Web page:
Podcasts & RSS Feeds
Most Active Stories
- Here's how Michigan taxpayers came to own the designs for the original World Trade Center
- Revisiting the origin of the "Michigan Left"
- What's behind Michigan Republicans' big turnaround on medical marijuana?
- Decades after a summer job up north, this man writes an insider account of Mackinac Island
- Gay teacher who says pregnancy got her fired speaks to Stateside
Anne Curzan is Arthur F. Thurnau Professor of English at the University of Michigan. She also holds faculty appointments in the Department of Linguistics and the School of Education.
As an expert in the history of the English language, Curzan describes herself as a fount of random linguistic information about how English works and how it got to be that way. She received the University's Henry Russel Award for outstanding research and teaching in 2007, as well as the Faculty Recognition Award in 2009 and the 2012 John Dewey Award for undergraduate teaching.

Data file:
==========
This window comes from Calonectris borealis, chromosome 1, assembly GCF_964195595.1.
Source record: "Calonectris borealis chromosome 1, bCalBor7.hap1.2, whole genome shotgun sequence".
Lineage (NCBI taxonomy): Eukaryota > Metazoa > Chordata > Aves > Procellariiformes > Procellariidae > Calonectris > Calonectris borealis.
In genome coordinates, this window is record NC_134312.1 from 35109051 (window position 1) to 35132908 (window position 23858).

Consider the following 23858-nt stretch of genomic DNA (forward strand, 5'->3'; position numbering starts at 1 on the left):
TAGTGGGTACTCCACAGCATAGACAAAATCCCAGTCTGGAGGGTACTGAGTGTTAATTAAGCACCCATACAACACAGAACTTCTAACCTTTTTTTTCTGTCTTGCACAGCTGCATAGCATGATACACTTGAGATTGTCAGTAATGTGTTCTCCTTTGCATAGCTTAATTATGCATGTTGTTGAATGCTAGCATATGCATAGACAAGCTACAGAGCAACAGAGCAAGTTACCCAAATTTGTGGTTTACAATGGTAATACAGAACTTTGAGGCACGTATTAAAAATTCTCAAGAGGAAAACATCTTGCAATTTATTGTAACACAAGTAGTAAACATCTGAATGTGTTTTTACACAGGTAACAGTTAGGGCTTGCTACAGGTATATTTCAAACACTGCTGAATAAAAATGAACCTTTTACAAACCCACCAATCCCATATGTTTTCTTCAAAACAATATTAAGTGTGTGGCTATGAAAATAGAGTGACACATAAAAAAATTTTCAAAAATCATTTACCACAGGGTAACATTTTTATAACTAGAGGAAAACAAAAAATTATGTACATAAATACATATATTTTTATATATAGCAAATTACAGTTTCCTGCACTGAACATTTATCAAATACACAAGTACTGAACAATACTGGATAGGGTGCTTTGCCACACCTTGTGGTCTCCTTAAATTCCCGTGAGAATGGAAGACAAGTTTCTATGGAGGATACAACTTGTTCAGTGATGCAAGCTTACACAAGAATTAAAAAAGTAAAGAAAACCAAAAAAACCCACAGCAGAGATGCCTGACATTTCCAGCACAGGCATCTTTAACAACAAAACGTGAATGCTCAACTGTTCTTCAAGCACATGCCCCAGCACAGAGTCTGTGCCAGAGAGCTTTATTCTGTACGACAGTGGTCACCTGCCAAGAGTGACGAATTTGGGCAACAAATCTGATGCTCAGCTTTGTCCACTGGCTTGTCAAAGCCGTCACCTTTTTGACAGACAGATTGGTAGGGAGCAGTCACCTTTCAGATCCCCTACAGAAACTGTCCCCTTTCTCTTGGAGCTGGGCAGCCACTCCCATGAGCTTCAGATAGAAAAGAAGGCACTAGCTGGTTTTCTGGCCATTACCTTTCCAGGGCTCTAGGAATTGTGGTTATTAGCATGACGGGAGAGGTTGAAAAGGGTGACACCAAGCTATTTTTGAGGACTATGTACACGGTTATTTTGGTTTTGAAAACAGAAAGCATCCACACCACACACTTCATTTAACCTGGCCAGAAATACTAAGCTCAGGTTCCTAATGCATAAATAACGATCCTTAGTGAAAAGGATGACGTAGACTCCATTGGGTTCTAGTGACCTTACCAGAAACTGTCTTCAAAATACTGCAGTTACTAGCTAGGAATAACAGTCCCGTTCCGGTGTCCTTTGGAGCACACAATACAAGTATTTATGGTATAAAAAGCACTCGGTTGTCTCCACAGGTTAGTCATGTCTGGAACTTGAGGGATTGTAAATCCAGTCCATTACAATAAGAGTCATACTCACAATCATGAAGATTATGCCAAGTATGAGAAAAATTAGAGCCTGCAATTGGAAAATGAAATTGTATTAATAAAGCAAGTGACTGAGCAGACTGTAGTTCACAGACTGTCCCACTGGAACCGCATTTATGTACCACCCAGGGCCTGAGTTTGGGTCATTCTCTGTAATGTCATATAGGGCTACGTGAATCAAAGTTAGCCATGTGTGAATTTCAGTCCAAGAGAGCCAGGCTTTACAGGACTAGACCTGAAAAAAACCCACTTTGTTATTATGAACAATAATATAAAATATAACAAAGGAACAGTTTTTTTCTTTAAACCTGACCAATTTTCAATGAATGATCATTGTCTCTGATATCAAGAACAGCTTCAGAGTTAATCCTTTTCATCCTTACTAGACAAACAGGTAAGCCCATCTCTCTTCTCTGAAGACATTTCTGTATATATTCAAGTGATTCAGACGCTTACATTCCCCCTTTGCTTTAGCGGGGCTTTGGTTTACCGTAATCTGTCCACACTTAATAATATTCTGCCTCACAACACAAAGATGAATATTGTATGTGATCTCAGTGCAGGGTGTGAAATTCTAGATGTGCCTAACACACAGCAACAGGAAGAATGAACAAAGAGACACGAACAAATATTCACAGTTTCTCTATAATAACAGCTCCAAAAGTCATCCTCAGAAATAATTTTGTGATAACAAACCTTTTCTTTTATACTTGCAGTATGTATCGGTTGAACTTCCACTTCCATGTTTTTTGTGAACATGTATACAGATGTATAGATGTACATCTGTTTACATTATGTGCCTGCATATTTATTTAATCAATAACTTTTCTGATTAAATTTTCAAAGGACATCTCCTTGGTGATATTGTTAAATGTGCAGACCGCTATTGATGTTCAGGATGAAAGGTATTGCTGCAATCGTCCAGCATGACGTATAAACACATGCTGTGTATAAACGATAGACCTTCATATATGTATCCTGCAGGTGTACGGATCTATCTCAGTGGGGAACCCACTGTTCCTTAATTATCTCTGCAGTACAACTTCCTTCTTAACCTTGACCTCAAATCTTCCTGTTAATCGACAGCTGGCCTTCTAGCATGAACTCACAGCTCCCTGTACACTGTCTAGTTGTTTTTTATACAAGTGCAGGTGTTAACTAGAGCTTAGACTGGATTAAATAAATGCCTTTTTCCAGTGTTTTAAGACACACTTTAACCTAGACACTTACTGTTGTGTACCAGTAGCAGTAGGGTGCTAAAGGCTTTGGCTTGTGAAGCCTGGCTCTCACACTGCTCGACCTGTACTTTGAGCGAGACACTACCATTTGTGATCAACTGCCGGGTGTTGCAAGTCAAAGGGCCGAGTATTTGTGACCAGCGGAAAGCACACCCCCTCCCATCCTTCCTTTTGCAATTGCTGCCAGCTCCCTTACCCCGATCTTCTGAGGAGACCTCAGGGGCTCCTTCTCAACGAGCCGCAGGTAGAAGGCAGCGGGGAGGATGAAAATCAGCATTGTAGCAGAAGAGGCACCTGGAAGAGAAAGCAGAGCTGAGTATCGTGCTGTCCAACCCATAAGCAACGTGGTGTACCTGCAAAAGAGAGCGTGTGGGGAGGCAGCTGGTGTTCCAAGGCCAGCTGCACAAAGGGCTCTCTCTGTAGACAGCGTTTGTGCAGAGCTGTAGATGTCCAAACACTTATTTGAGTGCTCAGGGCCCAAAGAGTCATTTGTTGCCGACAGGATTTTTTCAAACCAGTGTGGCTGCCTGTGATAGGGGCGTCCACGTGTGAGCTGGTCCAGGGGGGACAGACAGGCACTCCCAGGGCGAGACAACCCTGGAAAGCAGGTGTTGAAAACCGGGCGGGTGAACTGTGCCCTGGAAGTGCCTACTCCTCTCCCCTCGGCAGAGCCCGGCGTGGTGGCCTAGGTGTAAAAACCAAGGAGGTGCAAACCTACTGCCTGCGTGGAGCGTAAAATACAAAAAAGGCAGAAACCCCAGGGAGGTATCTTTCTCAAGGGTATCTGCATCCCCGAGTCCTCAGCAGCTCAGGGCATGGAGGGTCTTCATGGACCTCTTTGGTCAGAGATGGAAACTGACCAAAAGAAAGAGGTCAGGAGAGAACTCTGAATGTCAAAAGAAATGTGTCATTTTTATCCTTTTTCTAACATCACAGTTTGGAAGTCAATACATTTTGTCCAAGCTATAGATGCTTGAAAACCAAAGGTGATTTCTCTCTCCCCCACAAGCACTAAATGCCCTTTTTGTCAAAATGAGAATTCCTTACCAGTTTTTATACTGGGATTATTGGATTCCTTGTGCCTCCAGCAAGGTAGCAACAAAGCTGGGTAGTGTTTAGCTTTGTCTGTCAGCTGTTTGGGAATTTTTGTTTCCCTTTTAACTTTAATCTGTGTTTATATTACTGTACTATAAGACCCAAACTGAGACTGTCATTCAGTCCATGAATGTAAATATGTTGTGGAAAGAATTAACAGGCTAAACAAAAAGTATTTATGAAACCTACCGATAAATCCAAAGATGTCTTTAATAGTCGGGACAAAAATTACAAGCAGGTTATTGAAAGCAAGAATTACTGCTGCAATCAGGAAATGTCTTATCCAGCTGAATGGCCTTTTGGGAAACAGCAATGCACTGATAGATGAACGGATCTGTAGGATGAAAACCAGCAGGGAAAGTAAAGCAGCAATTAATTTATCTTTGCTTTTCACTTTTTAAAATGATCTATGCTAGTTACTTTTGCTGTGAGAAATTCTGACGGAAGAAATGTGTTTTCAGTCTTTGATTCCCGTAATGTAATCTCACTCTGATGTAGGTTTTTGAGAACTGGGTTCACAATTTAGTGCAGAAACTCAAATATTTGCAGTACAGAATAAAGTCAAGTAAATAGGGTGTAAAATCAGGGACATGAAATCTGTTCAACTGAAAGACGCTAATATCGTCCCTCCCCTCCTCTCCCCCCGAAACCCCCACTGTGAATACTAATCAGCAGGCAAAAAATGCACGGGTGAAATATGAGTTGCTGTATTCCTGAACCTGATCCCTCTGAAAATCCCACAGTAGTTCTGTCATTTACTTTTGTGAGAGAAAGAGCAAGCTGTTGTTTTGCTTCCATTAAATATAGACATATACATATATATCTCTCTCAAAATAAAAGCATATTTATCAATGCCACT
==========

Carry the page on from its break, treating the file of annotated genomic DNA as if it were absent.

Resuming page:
Curzan has published multiple books and dozens of articles on the history of the English language (from medieval to modern), language and gender, and pedagogy. Her newest book is Fixing English: Prescriptivism and Language History (2014).
When she is not tracking down new slang or other changes in the language, Curzan can be found running around Ann Arbor, swimming in pools both indoor and out, and now doing yoga (in hopes that she can keep running for a few more years to come).